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Energy Efficiency Microvi Biotech uses microbes in a low cost, low impact system that cleans up perchlorate and other contaminants

Published on March 16th, 2010 | by Tina Casey


Billions of Tiny Bugs Have Green Jobs Cleaning Up Polluted Sites

March 16th, 2010 by  

Microvi Biotech uses microbes in a low cost, low impact system that cleans up perchlorate and other contaminantsTalk about green jobs!  The California company Microvi Biotech has developed a low cost, low impact, energy efficient system that puts billions of microorganisms to work, cleaning up notorious soil and groundwater pollutants like perchlorate, a rocket fuel additive that is also used to make explosives, matches and  flares among many (many, many) other products.


Perchlorate contamination is widespread and it is an especially thorny problem for the defense industry and U.S. military installations, which use about 90% of all domestically produced perchlorate.  To make matters worse, perchlorate is highly mobile once it gets into groundwater, which means that cleanup can be extremely difficult and expensive.  That’s where those bugs come in…

Microvi and Green Remediation

Microvi is part of the “Green Remediation” trend in cleaning up Superfund sites and other polluted sites.  The concept is to keep the soil and/or water in place, and install systems that rely on natural processes to get rid of contaminants.  Compared to the old method of digging out contaminated soil and dumping it elsewhere, green remediation can be far more energy efficient, far less costly and less time consuming, and involve a far lower carbon footprint.  Pollutant-chewing microbes like those developed by Microvi are one approach.  Others include phytoremediation (using plants to suck up and destroy contaminants), or injection with vitamins and other substances like lactate.

Green Remediation and Green Jobs

Green remediation can also involve using solar power and other forms of alternative energy to run equipment needed for site cleanup.  As for those green jobs, they’re not just for microbes.  Green remediation dovetails with a push by the U.S. EPA to reclaim brownfields for alternative energy and other sustainable ventures that create employment.

Microvi and Billions of Hungry Bugs

Microvi’s process works by encasing multitudes of microbes within a membrane, using strains that can digest a variety of pollutants like chlorinated phenols, oxygenated compounds, perchlorate, hydrocarbons, chlorinated solvents, nitrogenous compounds and pharmaceuticals.  The company claims that its process results in water that meets drinking standards with no byproduct, in contrast to the contaminated sludge produced by conventional wastewater treatment at contaminated sites.  The system is fast-acting, durable, compact, highly efficient, and capable of treating more than one contaminant at a time.  Designed with low costs in mind, it can be retrofitted on existing infrastructure without modification.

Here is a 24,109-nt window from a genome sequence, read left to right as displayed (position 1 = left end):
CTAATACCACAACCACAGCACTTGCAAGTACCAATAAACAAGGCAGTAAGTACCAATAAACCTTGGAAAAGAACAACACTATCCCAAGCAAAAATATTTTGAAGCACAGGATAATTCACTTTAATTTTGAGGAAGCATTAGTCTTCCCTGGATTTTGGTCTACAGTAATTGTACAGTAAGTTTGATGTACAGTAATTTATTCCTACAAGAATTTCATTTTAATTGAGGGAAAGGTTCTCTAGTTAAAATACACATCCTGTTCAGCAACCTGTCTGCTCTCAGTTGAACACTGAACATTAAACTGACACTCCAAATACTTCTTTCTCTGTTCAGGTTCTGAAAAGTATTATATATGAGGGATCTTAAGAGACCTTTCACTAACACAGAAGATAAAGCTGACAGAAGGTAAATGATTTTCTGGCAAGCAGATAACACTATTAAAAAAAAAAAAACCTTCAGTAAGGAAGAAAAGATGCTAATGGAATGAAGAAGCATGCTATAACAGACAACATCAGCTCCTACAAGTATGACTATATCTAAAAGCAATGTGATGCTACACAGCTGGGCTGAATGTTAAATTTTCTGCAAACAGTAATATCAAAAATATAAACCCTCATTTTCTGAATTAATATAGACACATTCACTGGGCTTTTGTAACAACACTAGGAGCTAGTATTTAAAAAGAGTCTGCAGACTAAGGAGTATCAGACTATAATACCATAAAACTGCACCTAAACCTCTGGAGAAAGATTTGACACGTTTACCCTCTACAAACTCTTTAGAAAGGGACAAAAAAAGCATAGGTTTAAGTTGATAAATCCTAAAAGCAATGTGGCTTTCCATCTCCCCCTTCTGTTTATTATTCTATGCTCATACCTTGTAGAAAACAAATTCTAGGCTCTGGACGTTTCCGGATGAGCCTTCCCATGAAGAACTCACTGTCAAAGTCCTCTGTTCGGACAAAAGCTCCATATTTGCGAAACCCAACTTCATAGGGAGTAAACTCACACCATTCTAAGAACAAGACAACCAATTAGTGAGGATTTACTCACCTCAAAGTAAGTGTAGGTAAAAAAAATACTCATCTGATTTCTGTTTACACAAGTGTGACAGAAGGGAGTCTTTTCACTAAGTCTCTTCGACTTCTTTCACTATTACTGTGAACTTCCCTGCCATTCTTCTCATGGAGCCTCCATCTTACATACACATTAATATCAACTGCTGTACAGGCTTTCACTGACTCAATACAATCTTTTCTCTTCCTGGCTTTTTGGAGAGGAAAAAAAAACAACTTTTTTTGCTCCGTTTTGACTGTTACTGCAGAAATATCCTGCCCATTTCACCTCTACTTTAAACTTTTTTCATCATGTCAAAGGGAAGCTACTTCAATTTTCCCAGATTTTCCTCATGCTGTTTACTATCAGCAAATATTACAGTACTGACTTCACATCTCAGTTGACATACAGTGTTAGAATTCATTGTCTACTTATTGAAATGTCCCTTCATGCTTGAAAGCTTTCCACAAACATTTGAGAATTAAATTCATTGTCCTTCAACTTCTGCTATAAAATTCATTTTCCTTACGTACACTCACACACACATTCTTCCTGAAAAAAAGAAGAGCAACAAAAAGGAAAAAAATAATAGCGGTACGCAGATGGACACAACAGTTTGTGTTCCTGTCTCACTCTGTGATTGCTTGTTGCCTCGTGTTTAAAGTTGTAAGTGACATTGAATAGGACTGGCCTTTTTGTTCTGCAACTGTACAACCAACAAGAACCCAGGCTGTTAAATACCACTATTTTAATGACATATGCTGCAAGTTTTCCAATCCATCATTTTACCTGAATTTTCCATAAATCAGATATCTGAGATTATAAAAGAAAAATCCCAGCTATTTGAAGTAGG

Perchlorate, the U.S. Military and Green Remediation

Last fall the EPA published a fact sheet on perchlorate (pdf), identifying it as an emerging contaminant and describing a number of green remediation techniques have been used for site cleanup.  According to an article from The Cleantech Group, Microvi has just finished a successful pilot-test of its microbe-based green remediation system for perchlorate at a defense industry site in California.  The company also tested its process at a naval facility in California, where the groundwater was contaminated with MTBE (methyl-t-butyl ether).  Just a few days ago the U.S. Army Environmental Command announced a series of three contracts to clean up munitions and related contaminants at military facilities in Hawaii, Illinois and California and it will be interesting to see how green remediation plays into these and future efforts.

Image: Oil slick by nicocrisafulli on flickr.com 


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About the Author

specializes in military and corporate sustainability, advanced technology, emerging materials, biofuels, and water and wastewater issues. Tina’s articles are reposted frequently on Reuters, Scientific American, and many other sites. Views expressed are her own. Follow her on Twitter @TinaMCasey and Google+.

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